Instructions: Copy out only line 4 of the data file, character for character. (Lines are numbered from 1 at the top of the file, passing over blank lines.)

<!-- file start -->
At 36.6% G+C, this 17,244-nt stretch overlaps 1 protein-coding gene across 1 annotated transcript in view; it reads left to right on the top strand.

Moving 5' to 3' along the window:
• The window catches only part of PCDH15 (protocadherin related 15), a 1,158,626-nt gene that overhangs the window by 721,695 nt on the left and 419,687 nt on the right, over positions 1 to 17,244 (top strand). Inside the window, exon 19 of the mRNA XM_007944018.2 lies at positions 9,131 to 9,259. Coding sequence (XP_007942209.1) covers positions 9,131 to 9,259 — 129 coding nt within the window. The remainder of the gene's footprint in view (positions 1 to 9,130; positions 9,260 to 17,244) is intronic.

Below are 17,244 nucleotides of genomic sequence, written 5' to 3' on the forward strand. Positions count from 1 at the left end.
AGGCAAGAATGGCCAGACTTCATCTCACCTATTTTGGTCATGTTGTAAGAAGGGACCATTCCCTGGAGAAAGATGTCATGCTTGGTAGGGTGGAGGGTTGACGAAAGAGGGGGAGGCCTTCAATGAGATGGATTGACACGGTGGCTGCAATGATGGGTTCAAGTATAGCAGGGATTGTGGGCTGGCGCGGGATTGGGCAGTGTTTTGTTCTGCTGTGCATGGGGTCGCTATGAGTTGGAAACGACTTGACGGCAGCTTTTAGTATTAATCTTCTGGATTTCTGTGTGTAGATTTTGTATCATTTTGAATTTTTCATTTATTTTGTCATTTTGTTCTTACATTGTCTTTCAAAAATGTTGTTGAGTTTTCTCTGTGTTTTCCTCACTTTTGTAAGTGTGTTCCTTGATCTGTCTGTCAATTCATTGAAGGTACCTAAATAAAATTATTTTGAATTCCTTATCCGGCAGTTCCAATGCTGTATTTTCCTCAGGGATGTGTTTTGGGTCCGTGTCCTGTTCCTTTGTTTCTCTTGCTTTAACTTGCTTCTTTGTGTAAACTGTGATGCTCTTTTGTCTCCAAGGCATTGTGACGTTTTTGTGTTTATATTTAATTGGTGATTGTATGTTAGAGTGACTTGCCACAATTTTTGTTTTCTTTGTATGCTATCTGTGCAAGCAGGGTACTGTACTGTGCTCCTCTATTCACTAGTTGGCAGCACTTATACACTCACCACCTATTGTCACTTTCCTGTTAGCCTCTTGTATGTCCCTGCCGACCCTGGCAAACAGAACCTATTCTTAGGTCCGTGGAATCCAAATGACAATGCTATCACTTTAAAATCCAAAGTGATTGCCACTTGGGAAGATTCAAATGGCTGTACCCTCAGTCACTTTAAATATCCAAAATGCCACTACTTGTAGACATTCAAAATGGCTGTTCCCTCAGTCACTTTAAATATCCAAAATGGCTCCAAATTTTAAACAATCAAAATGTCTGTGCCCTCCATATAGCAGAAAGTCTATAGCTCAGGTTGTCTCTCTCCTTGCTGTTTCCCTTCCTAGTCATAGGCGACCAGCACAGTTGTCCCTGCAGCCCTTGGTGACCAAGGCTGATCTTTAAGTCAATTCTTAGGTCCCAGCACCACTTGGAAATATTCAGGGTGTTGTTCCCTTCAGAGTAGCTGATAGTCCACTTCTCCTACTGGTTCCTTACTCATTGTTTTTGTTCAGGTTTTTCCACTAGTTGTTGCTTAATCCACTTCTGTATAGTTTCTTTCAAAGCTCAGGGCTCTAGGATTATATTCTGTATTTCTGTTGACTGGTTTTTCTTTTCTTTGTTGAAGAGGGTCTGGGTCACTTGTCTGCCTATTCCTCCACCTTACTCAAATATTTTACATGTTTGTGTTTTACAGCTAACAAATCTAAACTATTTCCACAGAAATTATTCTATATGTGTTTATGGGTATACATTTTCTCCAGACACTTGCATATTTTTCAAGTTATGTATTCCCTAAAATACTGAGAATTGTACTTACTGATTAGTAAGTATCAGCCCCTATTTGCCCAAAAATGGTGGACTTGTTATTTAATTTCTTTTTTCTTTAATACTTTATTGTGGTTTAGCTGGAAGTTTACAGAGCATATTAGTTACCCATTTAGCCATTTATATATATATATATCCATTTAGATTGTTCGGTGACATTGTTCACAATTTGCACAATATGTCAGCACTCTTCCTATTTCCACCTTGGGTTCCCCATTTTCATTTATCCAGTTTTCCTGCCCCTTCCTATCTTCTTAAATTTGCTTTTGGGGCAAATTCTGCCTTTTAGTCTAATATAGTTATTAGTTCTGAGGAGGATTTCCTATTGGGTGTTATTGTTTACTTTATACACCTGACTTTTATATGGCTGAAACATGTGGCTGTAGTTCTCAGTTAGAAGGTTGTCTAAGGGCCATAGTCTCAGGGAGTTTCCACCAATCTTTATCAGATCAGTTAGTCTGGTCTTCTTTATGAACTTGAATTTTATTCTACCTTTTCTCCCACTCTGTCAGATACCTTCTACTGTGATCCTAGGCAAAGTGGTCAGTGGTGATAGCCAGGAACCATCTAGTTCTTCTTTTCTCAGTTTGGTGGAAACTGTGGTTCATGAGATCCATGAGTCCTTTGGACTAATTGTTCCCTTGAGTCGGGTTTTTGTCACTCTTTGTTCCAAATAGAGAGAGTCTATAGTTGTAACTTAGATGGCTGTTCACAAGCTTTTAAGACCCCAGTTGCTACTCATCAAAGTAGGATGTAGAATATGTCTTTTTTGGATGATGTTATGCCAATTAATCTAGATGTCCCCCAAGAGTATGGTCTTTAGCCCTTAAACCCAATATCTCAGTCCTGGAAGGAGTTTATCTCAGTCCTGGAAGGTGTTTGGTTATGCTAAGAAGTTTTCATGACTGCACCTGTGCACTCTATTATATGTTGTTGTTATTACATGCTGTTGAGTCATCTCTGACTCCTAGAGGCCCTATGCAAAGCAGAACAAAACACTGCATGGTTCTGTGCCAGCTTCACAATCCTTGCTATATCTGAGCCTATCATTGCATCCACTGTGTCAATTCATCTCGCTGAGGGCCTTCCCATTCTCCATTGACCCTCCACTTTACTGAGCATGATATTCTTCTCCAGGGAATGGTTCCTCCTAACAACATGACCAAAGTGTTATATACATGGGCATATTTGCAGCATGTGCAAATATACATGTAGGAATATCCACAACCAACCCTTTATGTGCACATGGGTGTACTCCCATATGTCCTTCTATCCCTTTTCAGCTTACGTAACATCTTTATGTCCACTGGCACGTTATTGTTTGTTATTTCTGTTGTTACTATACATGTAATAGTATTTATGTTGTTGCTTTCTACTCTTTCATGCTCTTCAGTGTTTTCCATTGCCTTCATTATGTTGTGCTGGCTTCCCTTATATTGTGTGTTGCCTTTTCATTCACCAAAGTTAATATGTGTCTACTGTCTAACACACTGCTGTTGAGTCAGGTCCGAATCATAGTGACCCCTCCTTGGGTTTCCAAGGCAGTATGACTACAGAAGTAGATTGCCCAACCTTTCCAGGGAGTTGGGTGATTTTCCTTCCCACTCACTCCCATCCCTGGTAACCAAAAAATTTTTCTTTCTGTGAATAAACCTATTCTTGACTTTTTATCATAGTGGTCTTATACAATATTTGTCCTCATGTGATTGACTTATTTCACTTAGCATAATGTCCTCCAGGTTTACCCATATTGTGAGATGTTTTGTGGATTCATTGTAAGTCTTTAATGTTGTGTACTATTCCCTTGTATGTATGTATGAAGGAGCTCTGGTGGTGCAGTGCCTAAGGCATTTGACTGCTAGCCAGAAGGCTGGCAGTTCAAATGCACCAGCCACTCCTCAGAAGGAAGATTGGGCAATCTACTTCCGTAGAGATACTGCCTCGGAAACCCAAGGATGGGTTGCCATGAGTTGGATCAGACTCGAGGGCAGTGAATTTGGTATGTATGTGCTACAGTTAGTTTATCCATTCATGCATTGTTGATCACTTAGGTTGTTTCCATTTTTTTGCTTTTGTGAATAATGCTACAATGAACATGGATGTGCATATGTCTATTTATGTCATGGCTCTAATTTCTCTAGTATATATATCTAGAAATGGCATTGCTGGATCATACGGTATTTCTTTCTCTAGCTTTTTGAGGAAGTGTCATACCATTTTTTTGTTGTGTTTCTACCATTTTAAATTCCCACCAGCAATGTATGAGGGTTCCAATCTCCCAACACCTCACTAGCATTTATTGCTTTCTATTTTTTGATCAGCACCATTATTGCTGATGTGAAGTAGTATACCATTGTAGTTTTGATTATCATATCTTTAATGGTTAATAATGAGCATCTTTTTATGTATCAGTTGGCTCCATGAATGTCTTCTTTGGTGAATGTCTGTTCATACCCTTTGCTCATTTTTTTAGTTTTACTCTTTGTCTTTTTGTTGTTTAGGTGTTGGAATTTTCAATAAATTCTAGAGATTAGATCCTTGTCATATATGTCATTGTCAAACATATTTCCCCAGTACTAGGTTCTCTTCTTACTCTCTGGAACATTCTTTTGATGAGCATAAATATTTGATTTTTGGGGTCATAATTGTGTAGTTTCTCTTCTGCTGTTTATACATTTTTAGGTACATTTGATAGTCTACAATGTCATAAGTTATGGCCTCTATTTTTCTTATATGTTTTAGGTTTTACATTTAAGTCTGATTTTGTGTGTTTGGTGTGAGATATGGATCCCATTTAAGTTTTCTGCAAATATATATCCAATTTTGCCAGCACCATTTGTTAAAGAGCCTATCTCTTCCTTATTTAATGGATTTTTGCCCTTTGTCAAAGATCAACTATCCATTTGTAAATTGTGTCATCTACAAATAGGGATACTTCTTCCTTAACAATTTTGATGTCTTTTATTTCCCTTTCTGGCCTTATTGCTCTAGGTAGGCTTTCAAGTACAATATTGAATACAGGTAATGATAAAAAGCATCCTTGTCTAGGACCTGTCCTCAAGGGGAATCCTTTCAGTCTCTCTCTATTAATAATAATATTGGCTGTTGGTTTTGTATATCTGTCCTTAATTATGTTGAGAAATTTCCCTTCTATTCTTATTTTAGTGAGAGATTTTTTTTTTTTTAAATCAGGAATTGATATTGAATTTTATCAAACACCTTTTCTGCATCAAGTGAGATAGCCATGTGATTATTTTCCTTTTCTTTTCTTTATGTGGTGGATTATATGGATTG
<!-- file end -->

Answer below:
Below are 17,244 nucleotides of genomic sequence, written 5' to 3' on the forward strand. Positions count from 1 at the left end.